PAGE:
• Do your values continue to align with the organisation’s? If they do, that’s fantastic and you need to decide to buy into this and align yourself to the new decision and direction.

 

Your Decisive Checklist

Empty your head before you leave the office each day, devoting 15 minutes to consistently complete the first two tasks.

  • Write down your achievements for the day or cross off tasks in your diary which had been accomplished.
  • Write down your objectives for tomorrow and list the opportunities and possible obstacles. Also note other stakeholders involved in the decision-making process.
  • Prioritise your goals and project objectives for medium- and long-term periods.
  • Keep the lines of communication open. Pursue clarity with your up-line and don’t shy away from the robust conversations necessary for the business to move forward.
  • In operational matters, particularly when senior management may be off-site, you must be clear on whether your role is to research or roll out decisions before committing to the completion of the task.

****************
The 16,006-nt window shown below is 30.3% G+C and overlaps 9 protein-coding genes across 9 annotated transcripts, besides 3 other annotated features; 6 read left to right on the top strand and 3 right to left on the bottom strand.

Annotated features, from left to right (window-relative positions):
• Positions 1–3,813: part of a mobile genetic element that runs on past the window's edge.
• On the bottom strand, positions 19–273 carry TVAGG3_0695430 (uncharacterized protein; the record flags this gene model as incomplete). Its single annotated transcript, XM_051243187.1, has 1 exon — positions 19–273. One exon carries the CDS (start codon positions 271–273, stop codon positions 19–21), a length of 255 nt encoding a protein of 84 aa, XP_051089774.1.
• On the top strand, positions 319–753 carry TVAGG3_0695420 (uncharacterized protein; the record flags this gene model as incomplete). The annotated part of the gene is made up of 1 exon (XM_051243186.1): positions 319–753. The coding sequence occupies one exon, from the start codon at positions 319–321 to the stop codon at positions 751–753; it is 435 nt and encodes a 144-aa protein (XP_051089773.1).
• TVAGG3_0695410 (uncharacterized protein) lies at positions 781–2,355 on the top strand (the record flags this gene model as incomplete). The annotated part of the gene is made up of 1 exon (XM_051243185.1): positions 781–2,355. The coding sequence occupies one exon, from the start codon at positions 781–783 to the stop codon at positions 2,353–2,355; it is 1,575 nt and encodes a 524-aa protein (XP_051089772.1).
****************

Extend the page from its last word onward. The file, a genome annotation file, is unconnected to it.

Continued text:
• For medium- to long-term projects that require ongoing decisions, consider using tailored project management software to aid in this task. Keep relevant team members up to date on any action taken.
  • Stick to your timelines and say no to other requests if you have too much on your plate. Your ability to make decisions and complete tasks can become eroded by distractions. Learn how to diplomatically refuse a request and practice your negotiation skills.
  • If you have experienced trauma or have been working at an elevated level for a prolonged period of time, then you may find yourself depleted. Take time to rest and recharge. See your doctor if necessary.

Footnotes:
^1. The Free Dictionary by Farlex, decisive, http://www.thefreedictionary.com/ decisive

ABOUT THE AUTHOR